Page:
Maritime law or Admiralty law?!
What Is Maritime Law?
Maritime law, also known as admiralty law, is a body of laws, conventions, and treaties that govern private maritime business and other nautical matters, such as shipping or offenses occurring on open water. International rules, governing the use of the oceans and seas, are known as the Law of the Sea.Understanding Maritime Law
In most developed nations, maritime law follows a separate code and is an independent jurisdiction from national laws. The United Nations (UN), through the International Maritime Organization (IMO), has issued numerous conventions that can be enforced by the navies and coast guards of countries that have signed the treaty outlining these rules. Maritime law governs many of the insurance claims relating to ships and cargo; civil matters between shipowners, seamen, and passengers; and piracy.
Additionally, maritime law regulates registration, license, and inspection procedures for ships and shipping contracts; maritime insurance; and the carriage of goods and passengers. The IMO (established in 1948 as the Inter-Governmental Maritime Consultative Organization, and coming into force in 1958) is responsible for ensuring that existing international maritime conventions are kept up to date, as well as developing new agreements as and when the need arises.
Today, there are dozens of conventions regulating all aspects of maritime commerce and transport. The IMO names three conventions as its core:
The International Convention for the Safety of Life at Sea
The International Convention for the Prevention of Pollution from Ships
The International Convention on Standards of Training, Certification, and Watchkeeping for Seafarers
Admiralty law or maritime law is the distinct body of law (both substantive and procedural) governing navigation and shipping. … American admiralty law formerly applied only to American tidal waters. It now extends to any waters navigable within the United States for interstate or foreign commerce.
The major difference between a maritime law court and a common law court would be the fact that admiralty law courts conduct trials without any jury. The admiralty judges only apply the maritime laws, whereas the common law is not restricted to only one aspect of law. What is the main difference between Maritime Law and Common Law? Perhaps the most salient difference between maritime and common law courts lies in the fact that admiralty judges only apply general maritime law and conduct trials without juries.
Maritime law used to apply only to American waters within the ebb and flow of the tide. However, it now covers any waters navigable within the United States for interstate or foreign commerce. … Therefore, maritime cases are primarily heard in the federal courts, and the federal maritime law applies. The US Constitution gives power to the federal district courts to hear admiralty cases. Under a 1789 act of Congress, state courts were authorized to decide many, but not all, types of maritime cases. … Whether a case falls within admiralty jurisdiction must be determined by the court.
The constitutional United States flag signifies common law jurisdiction. The fringe denotes Admiralty law’s jurisdiction. … The gold-fringed United States flag is the War flag which denotes Admiralty or martial law.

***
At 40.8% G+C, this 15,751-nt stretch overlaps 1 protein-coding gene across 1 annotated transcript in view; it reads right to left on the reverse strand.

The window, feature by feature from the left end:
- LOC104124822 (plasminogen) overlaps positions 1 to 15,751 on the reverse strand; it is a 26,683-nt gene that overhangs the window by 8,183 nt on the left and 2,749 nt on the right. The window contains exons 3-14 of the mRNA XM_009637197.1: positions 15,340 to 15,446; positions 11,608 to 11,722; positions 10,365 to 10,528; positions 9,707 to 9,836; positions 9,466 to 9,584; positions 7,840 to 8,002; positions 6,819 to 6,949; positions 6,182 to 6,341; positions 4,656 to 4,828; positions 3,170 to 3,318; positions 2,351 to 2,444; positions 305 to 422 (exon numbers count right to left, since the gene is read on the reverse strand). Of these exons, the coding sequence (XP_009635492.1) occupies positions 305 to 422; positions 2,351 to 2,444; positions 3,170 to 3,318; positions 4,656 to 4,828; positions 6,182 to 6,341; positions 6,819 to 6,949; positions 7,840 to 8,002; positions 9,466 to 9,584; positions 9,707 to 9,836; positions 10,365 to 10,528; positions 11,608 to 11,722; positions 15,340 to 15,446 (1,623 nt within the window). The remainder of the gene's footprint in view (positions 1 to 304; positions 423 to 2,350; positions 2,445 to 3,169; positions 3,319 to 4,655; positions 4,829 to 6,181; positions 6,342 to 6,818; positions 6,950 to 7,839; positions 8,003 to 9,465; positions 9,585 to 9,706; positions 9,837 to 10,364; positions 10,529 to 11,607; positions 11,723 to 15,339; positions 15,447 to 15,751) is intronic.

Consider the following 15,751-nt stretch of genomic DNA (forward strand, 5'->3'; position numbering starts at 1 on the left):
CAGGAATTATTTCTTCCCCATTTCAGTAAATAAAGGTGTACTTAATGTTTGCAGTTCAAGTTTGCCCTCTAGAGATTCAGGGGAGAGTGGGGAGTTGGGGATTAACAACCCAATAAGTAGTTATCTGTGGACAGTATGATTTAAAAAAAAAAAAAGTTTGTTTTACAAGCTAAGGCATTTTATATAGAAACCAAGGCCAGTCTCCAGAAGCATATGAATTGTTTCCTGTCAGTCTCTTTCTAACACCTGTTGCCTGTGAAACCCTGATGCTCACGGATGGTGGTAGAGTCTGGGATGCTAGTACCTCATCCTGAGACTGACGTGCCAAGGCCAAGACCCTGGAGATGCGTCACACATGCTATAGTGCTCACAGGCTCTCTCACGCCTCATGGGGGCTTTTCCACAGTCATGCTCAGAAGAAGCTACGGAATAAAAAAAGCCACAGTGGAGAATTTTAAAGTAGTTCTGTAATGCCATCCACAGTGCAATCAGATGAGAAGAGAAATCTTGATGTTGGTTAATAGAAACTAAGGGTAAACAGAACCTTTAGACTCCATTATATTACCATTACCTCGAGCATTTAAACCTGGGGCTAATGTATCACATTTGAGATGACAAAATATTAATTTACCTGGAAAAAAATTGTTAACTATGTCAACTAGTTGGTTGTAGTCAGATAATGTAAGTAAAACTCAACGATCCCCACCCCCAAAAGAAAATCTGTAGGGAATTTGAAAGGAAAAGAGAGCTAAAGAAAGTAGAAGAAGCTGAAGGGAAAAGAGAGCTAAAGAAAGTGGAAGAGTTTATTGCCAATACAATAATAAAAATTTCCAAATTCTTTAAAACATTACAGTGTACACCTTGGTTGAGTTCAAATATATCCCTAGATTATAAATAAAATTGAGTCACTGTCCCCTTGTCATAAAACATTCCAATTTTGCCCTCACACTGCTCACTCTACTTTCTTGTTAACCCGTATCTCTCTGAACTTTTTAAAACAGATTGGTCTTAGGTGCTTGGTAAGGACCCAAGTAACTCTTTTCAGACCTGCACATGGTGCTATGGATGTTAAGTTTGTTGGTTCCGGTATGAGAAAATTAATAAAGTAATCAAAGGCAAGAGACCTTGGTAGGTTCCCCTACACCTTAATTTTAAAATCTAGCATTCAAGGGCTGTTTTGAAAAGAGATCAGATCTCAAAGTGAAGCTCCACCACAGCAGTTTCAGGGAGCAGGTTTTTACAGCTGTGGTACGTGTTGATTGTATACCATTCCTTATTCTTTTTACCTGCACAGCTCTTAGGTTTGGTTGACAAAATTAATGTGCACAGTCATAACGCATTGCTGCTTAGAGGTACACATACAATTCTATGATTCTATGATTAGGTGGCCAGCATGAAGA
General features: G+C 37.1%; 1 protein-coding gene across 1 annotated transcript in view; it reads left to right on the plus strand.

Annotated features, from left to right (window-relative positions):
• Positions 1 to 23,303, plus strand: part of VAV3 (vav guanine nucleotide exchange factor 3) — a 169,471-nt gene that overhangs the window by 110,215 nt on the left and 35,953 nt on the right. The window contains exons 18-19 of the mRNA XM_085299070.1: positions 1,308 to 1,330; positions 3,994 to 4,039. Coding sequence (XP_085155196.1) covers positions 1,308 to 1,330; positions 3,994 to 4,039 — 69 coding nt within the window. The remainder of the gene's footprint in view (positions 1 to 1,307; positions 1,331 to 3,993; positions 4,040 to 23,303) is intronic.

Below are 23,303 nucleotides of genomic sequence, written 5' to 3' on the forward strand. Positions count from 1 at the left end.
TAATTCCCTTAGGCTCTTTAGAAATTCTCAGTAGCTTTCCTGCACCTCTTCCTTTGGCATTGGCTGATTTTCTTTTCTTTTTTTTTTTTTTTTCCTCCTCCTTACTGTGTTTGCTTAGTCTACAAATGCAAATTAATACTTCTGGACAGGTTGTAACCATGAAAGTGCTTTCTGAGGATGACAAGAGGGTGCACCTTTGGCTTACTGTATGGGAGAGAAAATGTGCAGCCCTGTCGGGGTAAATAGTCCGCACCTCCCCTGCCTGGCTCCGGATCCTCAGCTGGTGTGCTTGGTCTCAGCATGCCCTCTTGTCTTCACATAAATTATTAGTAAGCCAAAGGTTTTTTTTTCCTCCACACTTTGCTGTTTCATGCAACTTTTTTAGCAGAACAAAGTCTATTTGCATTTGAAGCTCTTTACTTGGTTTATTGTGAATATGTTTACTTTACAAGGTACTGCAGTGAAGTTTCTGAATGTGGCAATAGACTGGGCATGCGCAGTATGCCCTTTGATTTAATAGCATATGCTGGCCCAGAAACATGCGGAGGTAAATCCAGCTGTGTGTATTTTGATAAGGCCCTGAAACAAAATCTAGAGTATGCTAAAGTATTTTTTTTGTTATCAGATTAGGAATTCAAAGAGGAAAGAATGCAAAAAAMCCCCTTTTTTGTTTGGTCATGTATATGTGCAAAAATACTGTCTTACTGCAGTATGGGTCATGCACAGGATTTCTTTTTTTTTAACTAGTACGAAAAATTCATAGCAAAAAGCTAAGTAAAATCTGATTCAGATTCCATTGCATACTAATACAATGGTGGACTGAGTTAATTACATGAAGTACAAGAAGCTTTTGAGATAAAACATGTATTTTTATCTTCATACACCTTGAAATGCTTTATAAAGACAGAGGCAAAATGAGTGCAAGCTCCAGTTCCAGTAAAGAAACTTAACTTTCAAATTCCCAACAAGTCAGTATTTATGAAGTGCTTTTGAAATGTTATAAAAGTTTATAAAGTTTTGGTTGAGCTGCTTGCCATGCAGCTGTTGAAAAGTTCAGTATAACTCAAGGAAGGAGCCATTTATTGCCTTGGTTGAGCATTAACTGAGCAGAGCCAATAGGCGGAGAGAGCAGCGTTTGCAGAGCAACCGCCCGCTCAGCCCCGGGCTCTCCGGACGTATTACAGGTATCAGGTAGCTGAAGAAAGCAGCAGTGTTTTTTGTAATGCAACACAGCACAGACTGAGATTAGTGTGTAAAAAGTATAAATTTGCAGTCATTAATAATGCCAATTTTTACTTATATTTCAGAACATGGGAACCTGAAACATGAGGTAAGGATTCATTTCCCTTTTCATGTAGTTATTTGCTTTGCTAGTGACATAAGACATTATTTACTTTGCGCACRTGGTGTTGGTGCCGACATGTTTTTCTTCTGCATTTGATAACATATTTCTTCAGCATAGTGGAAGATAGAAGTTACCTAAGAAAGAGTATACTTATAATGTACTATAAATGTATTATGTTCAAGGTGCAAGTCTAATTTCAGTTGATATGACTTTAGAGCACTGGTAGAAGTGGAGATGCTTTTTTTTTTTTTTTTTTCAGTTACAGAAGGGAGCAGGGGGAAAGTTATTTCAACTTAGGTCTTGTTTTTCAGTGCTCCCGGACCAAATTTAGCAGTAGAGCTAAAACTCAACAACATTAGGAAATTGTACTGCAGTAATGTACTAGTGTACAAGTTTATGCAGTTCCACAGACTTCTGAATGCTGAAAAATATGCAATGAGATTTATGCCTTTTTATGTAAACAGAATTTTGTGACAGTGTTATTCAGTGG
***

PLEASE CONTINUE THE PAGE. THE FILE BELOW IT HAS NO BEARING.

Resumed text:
Admiralty Flag (Lord High Admiral’s Flag). It is made of bunting; the fabric is a wool/synthetic blend with the anchor applied in cotton cambric. The flag is machine-sewn, a rope and two Inglefield clips are attached for hoisting. Inscribed on the hoist is ‘LORD HIGH ADMIRAL 571-4390 12 BDS’.
While maritime law covers issues that happen at sea, it also covers land-based commercial activities that are maritime in character. … Maritime law also applies to marine insurance, which protects against things like cargo losses and damage to ships and cargo vessels.
What is admiralty claim?
any claim for the forfeiture or condemnation of a ship or if goods which are being or have been carried, or have been attempted to be carried, in a ship, or for the restoration of a ship or any such goods after seizure, or for droits of Admiralty.
Examples include commercial accidents resulting in damage to vessels and cargo, seamen injuries, and hazardous material spills. Maritime law can also apply to piracy and criminal activity, liens against a ship, wake damage, and towage contracts. … The shipping of cargo is the primary activity conducted in the open ocean.
It covers a broad spectrum of matters such as the development of legislation, both nationally and internationally; customs and excise regulations; the fishing industry; human rights and employment issues usually relating to the crew; insurance claims; property damage; the implications of stowaways on vessels; pollution … .
Where Does Maritime Law Apply? For the United States, maritime law applies for occurrences on navigable waters. These have been defined as any waters which are used for trade, travel or commerce between states or foreign nations. This includes the high seas, harbors, bays, inlets and rivers that run between states.
What are the four fundamentals of maritime law?
International maritime law stands on four strong pillars, namely Law of Sovereignty of Nations, Law of Freedom of the High seas, Law of Freedom of Contract and Legal Personality of a Ship. Each country is sovereign within is own political boundries, in which its laws apply.
Federal Maritime Law Only Applies to Navigable Waterways and Lakes. Federal maritime law applies to cases resulting from accidents that occur on navigable waters.